Exclusive rights to NFL simulation video games belong to EA Sports through at least 2025 thanks to a vote from league owners this offseason, but that doesn't mean current NFL players won't be featured in other games in the near future. 2K, the video game publisher behind the annual "NBA 2K" series and the popular "ESPN NFL 2K5" game, announced Thursday an agreement with the NFL Players Association to include more than 2,000 NFL players in multiple new football games starting in 2021.

2K, which itself operates under the umbrella of Take-Two Interactive, had previously announced a "multiyear partnership" with the NFL to produce future football-related games. 2K's latest agreement, struck alongside OneTeam Partners (OneTeam) -- a joint venture between the NFLPA, MLBPA and RedBird Capital -- confirms those games will feature active NFL player names, jersey numbers, images and likenesses.

2K's upcoming new games are classified as "non-simulation" games, which are technically exclusive to EA Sports and its annual "Madden" franchise. But it's unclear exactly what does and does not qualify as a "simulation." For instance, 2K said in its press release regarding the NFLPA deal that its games will be "football game experiences," signaling potential similarities with game-day play found in "Madden." Either way, 2K's acquisition of NFL player likenesses marks a clear step toward re-entering the NFL video game market.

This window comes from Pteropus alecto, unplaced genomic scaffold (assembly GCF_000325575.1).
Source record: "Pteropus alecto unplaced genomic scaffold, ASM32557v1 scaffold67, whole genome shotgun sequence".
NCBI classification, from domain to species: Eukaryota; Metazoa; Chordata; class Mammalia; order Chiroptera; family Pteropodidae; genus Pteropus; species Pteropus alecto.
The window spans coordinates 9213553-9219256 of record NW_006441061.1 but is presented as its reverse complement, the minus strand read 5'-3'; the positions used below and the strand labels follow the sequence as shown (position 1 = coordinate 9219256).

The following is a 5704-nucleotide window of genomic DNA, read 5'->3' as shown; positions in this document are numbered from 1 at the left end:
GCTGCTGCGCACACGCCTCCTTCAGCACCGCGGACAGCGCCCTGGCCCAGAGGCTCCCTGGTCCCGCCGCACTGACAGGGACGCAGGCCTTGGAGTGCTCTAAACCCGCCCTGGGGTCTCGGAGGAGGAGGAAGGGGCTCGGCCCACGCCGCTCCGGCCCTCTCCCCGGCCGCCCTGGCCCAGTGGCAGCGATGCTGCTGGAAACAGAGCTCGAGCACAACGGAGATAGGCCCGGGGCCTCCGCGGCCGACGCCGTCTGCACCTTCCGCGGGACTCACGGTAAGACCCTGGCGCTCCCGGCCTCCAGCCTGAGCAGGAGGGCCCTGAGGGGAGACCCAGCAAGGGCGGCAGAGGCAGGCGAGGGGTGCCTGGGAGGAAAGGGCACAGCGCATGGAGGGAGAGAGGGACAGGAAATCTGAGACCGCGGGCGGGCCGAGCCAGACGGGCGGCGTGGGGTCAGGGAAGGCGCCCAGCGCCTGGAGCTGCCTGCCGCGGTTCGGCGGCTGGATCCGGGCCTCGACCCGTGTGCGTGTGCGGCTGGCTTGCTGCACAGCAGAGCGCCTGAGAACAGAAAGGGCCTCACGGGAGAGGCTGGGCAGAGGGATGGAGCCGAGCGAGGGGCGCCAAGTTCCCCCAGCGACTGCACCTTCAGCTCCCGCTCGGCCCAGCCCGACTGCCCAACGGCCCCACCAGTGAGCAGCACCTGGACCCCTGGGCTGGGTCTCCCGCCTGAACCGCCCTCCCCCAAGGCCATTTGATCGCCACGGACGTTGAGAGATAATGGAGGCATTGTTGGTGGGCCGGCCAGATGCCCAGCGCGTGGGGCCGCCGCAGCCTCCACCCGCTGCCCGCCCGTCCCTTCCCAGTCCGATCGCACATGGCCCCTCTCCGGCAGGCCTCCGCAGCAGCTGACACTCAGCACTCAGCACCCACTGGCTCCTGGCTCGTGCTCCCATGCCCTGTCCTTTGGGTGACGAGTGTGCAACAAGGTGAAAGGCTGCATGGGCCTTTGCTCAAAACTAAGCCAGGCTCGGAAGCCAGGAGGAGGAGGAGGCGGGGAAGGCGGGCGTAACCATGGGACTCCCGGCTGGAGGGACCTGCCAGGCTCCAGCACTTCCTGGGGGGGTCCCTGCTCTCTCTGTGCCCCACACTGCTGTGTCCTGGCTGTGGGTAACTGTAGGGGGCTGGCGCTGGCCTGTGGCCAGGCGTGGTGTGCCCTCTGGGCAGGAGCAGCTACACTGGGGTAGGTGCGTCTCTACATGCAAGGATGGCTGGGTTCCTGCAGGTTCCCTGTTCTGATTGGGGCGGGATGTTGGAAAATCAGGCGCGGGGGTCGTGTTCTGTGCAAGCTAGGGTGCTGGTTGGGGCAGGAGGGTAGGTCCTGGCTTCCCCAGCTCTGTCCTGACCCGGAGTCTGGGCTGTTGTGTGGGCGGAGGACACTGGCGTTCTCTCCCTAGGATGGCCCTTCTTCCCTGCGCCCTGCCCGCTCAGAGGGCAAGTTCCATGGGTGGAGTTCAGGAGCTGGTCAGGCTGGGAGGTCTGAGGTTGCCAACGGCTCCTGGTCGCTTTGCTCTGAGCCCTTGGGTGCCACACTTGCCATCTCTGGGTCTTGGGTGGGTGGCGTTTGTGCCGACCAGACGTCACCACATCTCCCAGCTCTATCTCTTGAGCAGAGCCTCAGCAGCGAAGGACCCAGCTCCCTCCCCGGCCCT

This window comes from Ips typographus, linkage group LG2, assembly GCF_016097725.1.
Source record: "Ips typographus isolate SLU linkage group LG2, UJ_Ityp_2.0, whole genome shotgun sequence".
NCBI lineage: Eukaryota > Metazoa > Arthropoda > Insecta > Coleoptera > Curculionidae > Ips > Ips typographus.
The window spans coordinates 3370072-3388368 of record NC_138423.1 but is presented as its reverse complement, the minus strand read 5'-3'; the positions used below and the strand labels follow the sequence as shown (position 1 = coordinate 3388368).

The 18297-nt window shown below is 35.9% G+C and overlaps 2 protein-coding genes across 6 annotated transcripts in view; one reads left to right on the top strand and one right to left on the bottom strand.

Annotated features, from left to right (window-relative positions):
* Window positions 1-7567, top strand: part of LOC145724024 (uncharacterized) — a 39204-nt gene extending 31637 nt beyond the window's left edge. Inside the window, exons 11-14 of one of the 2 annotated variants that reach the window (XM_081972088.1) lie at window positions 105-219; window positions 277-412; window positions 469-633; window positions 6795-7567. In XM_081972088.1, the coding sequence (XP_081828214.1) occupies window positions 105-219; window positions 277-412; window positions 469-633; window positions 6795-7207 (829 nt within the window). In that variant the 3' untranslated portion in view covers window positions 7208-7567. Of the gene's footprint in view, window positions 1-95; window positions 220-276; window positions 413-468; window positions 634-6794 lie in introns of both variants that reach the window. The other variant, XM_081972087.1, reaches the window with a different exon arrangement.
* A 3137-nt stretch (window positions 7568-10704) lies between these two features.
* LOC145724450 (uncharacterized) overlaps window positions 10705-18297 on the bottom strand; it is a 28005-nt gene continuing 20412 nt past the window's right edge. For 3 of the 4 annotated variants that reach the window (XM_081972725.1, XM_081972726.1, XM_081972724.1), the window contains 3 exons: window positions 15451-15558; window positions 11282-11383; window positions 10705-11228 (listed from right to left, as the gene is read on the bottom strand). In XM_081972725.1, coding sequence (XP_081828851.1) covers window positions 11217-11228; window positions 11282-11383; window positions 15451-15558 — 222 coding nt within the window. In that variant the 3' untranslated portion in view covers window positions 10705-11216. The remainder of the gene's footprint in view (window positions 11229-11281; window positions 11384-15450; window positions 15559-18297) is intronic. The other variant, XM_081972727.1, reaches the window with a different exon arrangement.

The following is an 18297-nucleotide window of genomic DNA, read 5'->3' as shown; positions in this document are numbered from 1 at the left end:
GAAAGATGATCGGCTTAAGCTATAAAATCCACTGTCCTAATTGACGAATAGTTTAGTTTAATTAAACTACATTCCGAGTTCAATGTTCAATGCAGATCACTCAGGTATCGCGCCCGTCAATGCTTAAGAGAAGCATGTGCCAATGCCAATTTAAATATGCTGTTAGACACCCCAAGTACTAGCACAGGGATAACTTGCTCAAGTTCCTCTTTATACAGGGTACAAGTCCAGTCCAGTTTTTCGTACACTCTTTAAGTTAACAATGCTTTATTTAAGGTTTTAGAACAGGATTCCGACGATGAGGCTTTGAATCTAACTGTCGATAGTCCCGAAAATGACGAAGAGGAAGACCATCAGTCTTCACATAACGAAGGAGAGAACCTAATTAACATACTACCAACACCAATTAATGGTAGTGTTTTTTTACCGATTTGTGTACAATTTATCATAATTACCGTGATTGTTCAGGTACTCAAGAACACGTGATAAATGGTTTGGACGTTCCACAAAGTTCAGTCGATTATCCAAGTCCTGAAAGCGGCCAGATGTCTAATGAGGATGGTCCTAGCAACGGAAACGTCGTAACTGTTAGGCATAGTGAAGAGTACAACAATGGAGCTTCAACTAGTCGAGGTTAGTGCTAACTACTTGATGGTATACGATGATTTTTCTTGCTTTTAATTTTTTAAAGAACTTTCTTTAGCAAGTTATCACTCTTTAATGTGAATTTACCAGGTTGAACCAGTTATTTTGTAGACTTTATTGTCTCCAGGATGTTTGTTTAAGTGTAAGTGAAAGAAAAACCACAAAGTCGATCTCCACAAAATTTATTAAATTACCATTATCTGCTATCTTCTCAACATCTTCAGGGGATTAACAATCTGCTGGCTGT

"We're thrilled to be working with the NFLPA and OneTeam to bring the biggest and best stars in football to the games we're working on," said 2K president David Ismailer. "We want to give fans experiences that are authentic, memorable and fun, and having a roster of real-life sports heroes through the Players Association and OneTeam is a huge part of delivering on that promise."

Specific game titles, developers and release dates will be announced at a later date.

2K released six different NFL simulation titles between 1999-2004, most recently publishing the critically acclaimed "ESPN NFL 2K5." Electronic Arts signed an exclusivity deal with the NFL shortly afterward to ensure EA Sports held the rights to future simulation NFL games as part of its "Madden" series, which began in 1988.